BERLIN — A Berlin museum must return thousands of rare posters to an American, part of his Jewish father’s unique collection that had been seized by the Nazis, Germany’s top federal appeals court ruled Friday.
The Federal Court of Justice in Karlsruhe confirmed Peter Sachs, 74, is the rightful owner of the posters collected by his father, Hans, and ruled he is entitled to receive their return from the German Historical Museum.
The ruling ended seven years of legal battles over a vast collection dating back to the late 19th century that is now believed to be worth between $6 million and $21 million.
The court said if the museum kept the posters it would be akin to perpetuating the crimes of the Nazis.
“I can’t describe what this means to me on a personal level,” Mr. Sachs, who recently moved to Nevada from Sarasota, Fla., told the Associated Press in an email. “It feels like vindication for my father, a final recognition of the life he lost and never got back.”
The case ended up with the Karlsruhe court because of the posters’ unique and tumultuous journey through more than 70 years of German history. The posters were collected by Sachs, stolen from him by the Nazis’ Gestapo, became the possession of communist East Germany for decades, and then moved to the Berlin museum after Germany’s reunification in 1990.
The court acknowledged that Mr. Sachs did not file for restitution of the posters by the official deadline for such claims, and that the postwar restitution regulations instituted by the Western Allies could not specifically be applied in his case. But the judges ruled the spirit of the laws was clearly on Mr. Sachs‘ side.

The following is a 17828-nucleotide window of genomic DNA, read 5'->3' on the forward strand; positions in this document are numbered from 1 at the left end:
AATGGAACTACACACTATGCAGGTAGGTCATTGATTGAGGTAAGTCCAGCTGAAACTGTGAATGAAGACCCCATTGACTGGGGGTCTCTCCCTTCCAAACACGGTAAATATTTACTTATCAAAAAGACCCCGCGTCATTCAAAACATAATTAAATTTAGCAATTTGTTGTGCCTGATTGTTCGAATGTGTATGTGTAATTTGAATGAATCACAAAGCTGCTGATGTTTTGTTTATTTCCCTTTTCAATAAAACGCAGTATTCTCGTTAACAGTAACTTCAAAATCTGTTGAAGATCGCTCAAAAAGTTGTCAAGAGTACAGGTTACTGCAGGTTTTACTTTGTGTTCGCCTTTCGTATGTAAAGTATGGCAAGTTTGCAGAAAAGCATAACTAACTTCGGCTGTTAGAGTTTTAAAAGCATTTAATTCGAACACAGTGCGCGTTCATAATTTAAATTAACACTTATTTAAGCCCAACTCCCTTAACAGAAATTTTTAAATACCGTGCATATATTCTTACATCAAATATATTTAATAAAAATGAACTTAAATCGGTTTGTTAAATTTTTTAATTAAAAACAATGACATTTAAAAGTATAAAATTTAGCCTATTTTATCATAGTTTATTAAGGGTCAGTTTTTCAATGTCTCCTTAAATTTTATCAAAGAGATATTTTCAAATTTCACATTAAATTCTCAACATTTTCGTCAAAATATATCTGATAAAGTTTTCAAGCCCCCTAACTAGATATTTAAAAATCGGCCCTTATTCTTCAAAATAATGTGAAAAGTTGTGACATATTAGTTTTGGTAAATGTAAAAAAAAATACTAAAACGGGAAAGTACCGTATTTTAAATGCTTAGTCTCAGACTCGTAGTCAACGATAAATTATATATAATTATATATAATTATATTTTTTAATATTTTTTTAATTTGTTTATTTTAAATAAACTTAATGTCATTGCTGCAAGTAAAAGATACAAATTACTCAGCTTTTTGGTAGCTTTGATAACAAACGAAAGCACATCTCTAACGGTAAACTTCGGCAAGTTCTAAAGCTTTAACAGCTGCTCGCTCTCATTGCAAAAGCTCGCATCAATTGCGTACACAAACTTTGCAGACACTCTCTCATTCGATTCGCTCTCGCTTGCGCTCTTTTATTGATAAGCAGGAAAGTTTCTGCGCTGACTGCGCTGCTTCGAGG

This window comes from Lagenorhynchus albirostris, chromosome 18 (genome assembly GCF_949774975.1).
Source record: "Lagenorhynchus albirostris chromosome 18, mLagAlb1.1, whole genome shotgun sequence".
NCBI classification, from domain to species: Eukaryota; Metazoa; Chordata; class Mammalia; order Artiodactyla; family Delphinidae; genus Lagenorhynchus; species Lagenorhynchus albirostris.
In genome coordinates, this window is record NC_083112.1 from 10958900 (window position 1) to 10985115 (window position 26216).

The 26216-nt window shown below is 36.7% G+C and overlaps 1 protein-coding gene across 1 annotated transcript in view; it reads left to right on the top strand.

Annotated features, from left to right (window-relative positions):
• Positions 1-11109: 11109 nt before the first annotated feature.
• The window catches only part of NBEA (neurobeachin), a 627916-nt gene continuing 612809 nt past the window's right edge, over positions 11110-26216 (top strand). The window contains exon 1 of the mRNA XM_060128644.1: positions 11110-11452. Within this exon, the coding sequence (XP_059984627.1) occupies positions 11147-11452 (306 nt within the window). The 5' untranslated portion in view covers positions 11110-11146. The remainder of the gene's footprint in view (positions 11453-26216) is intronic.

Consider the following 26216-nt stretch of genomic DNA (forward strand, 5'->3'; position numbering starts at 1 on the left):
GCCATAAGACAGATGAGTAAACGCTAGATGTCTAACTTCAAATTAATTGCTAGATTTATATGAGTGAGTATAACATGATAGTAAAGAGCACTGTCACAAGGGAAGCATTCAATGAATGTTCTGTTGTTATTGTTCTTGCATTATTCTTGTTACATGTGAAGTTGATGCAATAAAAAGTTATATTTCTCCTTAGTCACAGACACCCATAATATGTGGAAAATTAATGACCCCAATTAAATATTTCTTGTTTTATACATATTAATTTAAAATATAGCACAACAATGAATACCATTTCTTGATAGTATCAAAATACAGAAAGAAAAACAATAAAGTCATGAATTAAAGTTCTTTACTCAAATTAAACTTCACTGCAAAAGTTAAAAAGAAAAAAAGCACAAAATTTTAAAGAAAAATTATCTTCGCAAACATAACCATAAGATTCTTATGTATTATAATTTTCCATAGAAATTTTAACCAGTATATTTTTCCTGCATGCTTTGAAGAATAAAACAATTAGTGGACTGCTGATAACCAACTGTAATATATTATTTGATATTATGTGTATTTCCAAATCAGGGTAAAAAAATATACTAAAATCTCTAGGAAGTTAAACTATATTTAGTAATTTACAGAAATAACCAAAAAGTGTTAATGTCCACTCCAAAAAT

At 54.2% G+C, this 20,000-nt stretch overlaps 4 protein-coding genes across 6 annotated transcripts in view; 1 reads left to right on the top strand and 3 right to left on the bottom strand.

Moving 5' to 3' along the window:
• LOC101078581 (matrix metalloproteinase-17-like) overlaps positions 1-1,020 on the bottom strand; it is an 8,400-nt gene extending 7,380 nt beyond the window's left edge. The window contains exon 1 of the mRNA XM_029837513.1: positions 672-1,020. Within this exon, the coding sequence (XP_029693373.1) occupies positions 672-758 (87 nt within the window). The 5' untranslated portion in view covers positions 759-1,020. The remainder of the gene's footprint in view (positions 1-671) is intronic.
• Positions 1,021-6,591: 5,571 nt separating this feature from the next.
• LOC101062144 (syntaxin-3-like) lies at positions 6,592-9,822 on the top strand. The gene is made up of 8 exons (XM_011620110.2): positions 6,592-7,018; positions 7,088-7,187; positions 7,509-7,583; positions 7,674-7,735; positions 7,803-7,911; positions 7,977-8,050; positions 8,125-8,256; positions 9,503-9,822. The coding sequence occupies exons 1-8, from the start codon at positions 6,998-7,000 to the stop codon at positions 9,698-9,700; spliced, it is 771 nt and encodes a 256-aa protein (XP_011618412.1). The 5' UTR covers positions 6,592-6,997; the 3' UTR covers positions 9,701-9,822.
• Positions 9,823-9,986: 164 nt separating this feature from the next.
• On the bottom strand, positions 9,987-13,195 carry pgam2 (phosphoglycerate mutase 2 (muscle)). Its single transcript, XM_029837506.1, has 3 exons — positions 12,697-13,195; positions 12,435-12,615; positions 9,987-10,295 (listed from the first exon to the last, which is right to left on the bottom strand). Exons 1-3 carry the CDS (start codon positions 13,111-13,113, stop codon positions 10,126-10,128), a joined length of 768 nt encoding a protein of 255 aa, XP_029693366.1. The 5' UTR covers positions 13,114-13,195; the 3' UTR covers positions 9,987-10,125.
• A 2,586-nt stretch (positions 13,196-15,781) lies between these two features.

Not to return the posters “would perpetuate Nazi injustice,” the judges wrote. “This cannot be reconciled with the purpose of the Allied restitution provisions, which were to protect the rights of the victims.”
A total of 4,259 posters have been identified so far as having belonged to Mr. Sachs‘ father. They were among a collection of 12,500 that his father owned, which include advertisements for exhibitions, cabarets, movies and consumer products, as well as political propaganda - all rare, with only small original print runs. It is not clear what happened to the remainder.
The German Historical Museum rarely had more than a handful of the posters on display at any given time, though it had said the collection was an invaluable resource for researchers.
“Hans Sachs wanted to show the poster art to the public, so the objective now is to find a depository for the posters in museums where they can really be seen and not hidden away,” Mr. Druba told the AP.
The posters were seized from Sachs‘ home in 1938 on the orders of Nazi Propaganda Minister Joseph Goebbels, who wanted them for a museum of his own.
Born in 1881, Sachs was a dentist who began collecting posters while in high school. By 1905, he was Germany’s leading private poster collector and later launched the art publication “Das Plakat (The Poster).”
After the seizure of the posters in the summer, Sachs was arrested during the Nov. 9, 1938, pogrom against the Jews known as Kristallnacht and thrown in the Sachsenhausen concentration camp north of Berlin.
When he was released about two weeks later, the family fled to the United States.
After the war, Sachs assumed the collection had been destroyed and accepted compensation of about 225,000 German marks (then worth about $50,000) from West Germany in 1961.
He learned five years later, however, that part of the collection had survived the war and been turned over to an East Berlin museum. He wrote the communist authorities about seeing the posters or even bringing an exhibit to the West to no avail. He died in 1974 without seeing them again.
The posters became part of the German Historical Museum’s collection in 1990 after the 1989 fall of the Berlin Wall.
Mr. Sachs has said he only learned of the existence of the collection in 2005, and began fighting then for their return.
By Elaine Donnelly
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